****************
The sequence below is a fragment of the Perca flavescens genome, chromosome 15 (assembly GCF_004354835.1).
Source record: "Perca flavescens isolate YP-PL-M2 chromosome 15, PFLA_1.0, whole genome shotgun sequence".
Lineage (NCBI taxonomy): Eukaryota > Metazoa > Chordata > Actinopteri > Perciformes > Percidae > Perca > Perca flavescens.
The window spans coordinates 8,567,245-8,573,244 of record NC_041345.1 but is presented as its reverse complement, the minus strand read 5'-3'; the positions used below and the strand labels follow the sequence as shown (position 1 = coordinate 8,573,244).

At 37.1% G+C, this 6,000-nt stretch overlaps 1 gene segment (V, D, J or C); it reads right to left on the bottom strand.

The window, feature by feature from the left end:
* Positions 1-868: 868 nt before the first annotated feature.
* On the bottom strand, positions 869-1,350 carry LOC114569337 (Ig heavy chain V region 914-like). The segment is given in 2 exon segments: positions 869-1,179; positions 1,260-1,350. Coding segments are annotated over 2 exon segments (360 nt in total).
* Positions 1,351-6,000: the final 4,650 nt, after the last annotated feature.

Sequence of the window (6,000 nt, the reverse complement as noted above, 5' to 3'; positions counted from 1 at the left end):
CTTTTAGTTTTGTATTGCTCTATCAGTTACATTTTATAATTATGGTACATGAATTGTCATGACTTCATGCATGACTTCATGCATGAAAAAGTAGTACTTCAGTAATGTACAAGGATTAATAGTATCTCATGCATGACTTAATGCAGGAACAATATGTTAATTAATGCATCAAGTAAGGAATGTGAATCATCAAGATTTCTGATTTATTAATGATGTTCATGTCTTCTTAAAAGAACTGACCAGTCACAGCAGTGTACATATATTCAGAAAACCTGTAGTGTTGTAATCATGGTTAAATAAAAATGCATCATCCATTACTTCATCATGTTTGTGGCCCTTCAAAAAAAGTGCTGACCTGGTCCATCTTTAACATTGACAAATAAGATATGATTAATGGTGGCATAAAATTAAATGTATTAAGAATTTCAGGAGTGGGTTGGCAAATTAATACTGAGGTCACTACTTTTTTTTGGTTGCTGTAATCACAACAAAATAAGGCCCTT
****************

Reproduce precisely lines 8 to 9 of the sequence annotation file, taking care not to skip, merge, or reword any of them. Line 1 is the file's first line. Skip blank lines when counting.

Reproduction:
* On the bottom strand, positions 869-1,350 carry LOC114569337 (Ig heavy chain V region 914-like). The segment is given in 2 exon segments: positions 869-1,179; positions 1,260-1,350. Coding segments are annotated over 2 exon segments (360 nt in total).
* Positions 1,351-6,000: the final 4,650 nt, after the last annotated feature.